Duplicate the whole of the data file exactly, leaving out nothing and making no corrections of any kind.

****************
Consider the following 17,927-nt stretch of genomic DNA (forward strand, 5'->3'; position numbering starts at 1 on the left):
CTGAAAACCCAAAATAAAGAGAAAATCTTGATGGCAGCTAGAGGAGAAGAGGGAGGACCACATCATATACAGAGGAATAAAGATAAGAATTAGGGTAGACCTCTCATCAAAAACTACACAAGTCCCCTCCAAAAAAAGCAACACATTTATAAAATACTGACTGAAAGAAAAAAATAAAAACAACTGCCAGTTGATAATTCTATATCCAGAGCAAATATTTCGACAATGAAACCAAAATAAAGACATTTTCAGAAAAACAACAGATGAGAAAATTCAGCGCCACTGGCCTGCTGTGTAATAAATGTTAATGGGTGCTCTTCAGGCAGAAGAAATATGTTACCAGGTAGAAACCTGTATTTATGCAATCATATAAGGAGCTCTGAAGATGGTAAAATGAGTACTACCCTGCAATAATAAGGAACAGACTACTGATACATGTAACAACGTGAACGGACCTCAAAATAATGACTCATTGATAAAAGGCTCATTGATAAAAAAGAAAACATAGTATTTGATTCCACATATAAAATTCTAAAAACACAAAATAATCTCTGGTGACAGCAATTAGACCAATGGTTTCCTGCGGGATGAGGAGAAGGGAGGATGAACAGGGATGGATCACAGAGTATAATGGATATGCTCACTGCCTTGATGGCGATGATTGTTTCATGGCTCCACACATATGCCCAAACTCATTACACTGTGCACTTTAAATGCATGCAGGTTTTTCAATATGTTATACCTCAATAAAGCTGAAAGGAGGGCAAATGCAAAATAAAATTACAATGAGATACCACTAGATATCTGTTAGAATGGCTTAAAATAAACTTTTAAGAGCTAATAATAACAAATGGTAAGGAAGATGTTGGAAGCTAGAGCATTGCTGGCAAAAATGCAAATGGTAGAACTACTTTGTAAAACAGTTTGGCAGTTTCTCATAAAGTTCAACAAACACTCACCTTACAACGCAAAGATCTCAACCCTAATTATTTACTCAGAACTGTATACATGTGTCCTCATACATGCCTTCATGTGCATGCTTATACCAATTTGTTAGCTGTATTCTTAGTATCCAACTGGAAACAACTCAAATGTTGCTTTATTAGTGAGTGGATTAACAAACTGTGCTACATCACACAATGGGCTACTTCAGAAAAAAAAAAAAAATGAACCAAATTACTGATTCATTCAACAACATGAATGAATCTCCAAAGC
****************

Consider the following 17,927-nt stretch of genomic DNA (forward strand, 5'->3'; position numbering starts at 1 on the left):
CTGAAAACCCAAAATAAAGAGAAAATCTTGATGGCAGCTAGAGGAGAAGAGGGAGGACCACATCATATACAGAGGAATAAAGATAAGAATTAGGGTAGACCTCTCATCAAAAACTACACAAGTCCCCTCCAAAAAAAGCAACACATTTATAAAATACTGACTGAAAGAAAAAAATAAAAACAACTGCCAGTTGATAATTCTATATCCAGAGCAAATATTTCGACAATGAAACCAAAATAAAGACATTTTCAGAAAAACAACAGATGAGAAAATTCAGCGCCACTGGCCTGCTGTGTAATAAATGTTAATGGGTGCTCTTCAGGCAGAAGAAATATGTTACCAGGTAGAAACCTGTATTTATGCAATCATATAAGGAGCTCTGAAGATGGTAAAATGAGTACTACCCTGCAATAATAAGGAACAGACTACTGATACATGTAACAACGTGAACGGACCTCAAAATAATGACTCATTGATAAAAGGCTCATTGATAAAAAAGAAAACATAGTATTTGATTCCACATATAAAATTCTAAAAACACAAAATAATCTCTGGTGACAGCAATTAGACCAATGGTTTCCTGCGGGATGAGGAGAAGGGAGGATGAACAGGGATGGATCACAGAGTATAATGGATATGCTCACTGCCTTGATGGCGATGATTGTTTCATGGCTCCACACATATGCCCAAACTCATTACACTGTGCACTTTAAATGCATGCAGGTTTTTCAATATGTTATACCTCAATAAAGCTGAAAGGAGGGCAAATGCAAAATAAAATTACAATGAGATACCACTAGATATCTGTTAGAATGGCTTAAAATAAACTTTTAAGAGCTAATAATAACAAATGGTAAGGAAGATGTTGGAAGCTAGAGCATTGCTGGCAAAAATGCAAATGGTAGAACTACTTTGTAAAACAGTTTGGCAGTTTCTCATAAAGTTCAACAAACACTCACCTTACAACGCAAAGATCTCAACCCTAATTATTTACTCAGAACTGTATACATGTGTCCTCATACATGCCTTCATGTGCATGCTTATACCAATTTGTTAGCTGTATTCTTAGTATCCAACTGGAAACAACTCAAATGTTGCTTTATTAGTGAGTGGATTAACAAACTGTGCTACATCACACAATGGGCTACTTCAGAAAAAAAAAAAAAATGAACCAAATTACTGATTCATTCAACAACATGAATGAATCTCCAAAGC